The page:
Sunday's menu hasn't quite been decided yet. But the comedy feast will definitely include the following morsels, all of them so far unscreened in Wilton, at least in the modern age. So come on along for the taste of laughter:

The Immigrant (1916): One of Chaplin's better "Mutual" comedies, the two-reelers made during 1916-17 in which his artistry truly blossomed. Highlighted by Charlie's antics on a rocking ship as well as an extended scene in an on-shore restaurant with Eric Campbell as the scariest waiter you're ever likely to encounter.

The Love Nest (1923): A bizarre Buster Keaton short comedy finds our hero, rejected by his girl, taking to the high seas, where he drifts (literally) from one improbable misadventure to another. I hadn't looked at this film in years, and I can't wait to see how it plays with an audience.

Call of the Cuckoos (1927): Obscure comedian Max Davidson stars in this Hal Roach comedy short highlighted by cameos from two comic actors who only recently had been formed into a team: Mr. Stan Laurel and Mr. Oliver Hardy. Noted silent film comedians Charley Chase and James Finlayson make appearances as well!

All this, and probably a half-dozen other comedy shorts, all free! So cap off your Thanksgiving Day weekend with an extra helping of laughter.

Saturday, November 10, 2012

Chaplin: silent film's gateway drug
(See for yourself on Thursday, Nov. 15...)

A couple of Chaplin programs coming up this month, so a few thoughts about how his comedies are often the way that folks first get curious about silent film.

That was the case with me. My first exposure to silent film was Chaplin's two-reeler 'One A.M.,' a Mutual comedy from 1916, which was shown in a 7th grade study hall by a music teacher who was also a film buff.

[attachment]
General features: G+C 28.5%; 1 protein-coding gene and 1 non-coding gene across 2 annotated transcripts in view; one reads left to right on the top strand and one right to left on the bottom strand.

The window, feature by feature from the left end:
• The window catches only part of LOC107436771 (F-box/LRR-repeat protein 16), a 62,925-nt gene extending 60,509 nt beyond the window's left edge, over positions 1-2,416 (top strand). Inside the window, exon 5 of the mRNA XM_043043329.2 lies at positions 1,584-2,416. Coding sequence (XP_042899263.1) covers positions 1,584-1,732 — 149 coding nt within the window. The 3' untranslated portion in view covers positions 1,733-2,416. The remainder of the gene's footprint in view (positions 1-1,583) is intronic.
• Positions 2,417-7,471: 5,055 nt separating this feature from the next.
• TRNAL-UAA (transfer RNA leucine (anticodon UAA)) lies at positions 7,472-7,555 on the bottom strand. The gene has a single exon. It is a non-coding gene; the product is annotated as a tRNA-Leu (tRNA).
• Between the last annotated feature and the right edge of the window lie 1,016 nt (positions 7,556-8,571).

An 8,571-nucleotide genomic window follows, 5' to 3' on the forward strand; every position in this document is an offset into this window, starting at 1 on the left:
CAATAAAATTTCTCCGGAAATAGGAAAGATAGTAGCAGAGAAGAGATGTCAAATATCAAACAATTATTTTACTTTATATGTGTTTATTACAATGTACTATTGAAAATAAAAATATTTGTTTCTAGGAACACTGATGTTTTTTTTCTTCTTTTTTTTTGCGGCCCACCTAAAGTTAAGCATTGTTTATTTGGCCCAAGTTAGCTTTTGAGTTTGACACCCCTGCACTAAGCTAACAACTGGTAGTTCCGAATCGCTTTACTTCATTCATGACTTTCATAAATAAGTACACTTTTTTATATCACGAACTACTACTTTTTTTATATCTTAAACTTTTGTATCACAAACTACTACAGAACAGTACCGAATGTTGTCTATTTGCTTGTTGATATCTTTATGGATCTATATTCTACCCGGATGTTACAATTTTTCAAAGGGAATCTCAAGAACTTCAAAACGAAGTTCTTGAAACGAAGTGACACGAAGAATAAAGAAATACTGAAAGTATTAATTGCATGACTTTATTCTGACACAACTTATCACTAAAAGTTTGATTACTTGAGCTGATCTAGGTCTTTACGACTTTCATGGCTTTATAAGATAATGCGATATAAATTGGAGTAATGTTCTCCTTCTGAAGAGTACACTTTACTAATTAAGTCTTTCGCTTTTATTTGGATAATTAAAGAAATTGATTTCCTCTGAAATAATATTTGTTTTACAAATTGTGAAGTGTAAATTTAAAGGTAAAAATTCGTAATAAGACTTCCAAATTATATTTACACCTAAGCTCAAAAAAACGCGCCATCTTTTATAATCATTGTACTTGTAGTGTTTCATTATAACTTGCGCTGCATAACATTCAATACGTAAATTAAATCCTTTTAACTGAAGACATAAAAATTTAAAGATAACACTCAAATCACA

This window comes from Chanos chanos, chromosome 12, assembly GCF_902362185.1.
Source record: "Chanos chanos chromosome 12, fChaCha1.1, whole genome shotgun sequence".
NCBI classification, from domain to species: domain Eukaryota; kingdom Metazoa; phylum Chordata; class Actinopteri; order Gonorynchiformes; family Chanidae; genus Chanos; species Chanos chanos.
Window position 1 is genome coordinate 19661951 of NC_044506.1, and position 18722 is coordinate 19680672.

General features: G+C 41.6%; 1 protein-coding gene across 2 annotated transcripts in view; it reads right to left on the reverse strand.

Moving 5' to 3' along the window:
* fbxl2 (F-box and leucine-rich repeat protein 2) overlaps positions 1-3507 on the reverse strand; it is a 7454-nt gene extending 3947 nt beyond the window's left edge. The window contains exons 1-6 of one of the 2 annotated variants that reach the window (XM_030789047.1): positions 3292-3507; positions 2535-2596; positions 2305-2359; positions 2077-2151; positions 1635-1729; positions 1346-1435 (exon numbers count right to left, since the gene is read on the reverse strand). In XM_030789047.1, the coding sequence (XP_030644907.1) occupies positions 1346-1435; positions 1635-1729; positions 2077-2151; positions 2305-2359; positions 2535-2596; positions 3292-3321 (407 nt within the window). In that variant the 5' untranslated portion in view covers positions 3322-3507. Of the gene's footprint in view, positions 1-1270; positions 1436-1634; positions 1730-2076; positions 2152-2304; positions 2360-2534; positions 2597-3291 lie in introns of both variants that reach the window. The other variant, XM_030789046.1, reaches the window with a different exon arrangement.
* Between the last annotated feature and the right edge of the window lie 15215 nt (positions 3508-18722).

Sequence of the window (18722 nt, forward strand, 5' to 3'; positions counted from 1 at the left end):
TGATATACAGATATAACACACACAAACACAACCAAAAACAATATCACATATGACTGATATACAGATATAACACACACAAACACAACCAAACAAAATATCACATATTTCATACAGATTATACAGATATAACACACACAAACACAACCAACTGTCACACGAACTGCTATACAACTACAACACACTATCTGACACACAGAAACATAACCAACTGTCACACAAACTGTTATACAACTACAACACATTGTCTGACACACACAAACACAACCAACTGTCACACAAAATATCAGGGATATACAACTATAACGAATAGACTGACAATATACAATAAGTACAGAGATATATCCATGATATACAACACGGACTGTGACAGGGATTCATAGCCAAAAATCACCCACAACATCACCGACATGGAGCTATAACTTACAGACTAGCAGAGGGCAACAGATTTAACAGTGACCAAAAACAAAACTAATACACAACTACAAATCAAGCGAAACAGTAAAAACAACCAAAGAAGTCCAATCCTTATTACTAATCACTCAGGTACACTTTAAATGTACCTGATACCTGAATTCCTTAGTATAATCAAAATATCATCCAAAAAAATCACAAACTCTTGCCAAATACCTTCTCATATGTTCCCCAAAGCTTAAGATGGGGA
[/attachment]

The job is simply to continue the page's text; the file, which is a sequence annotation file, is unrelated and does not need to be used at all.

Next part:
It was a 16mm print from Blackhawk films, and I was entranced. Mr. Salvo, the music teacher, explained that this one was noteworthy because Mr. Chaplin was entirely alone, except for a brief appearance early on by Mr. Albert Austin as a taxi driver.

Even then, something in me was marching to the beat of a different drummer. While my classmates dozed, I couldn't get enough of the antique antics I was seeing. I was especially taken by the idea of Chaplin carrying a movie all by himself.

I had heard of Chaplin (Who knows how exactly? Perhaps watching Lucille Ball imitate him?) of course, and somehow knew he was considered the greatest of the great. But here he was actually doing the stuff that made that reputation. To my 7th grade mind, it was like finding the source to the Nile.

Mr. Salvo (after all these years, I still can't bring myself to refer to him as anything else) brought in other prints from his film collection, and eventually invited a small group of us to his home for screenings -- a very big deal in the days before home video.

He had what seemed to be an immense film collection, as well as a projector set up in a closet. The image was thrown via two mirrors to a large screen mounted on an outside rooftop deck high above the streets of Nashua, N.H. With the canopy of trees, it had a kind of Swiss Family Robinson feel to it.

And that led to the Blackhawk film catalog, and soon I was saving up for Super 8mm prints of Chaplin, Keaton, Laurel & Hardy and more. And that, in turn, led to the library and Walter Kerr's 'The Silent Clowns,' a book so packed with analysis and observation that I am still finding new things in it, all these years later.

So watch out, unsuspecting film-goers! Our upcoming Chaplin programs may hook you in the same way I became hooked back in 7th grade. And I wouldn't be happier.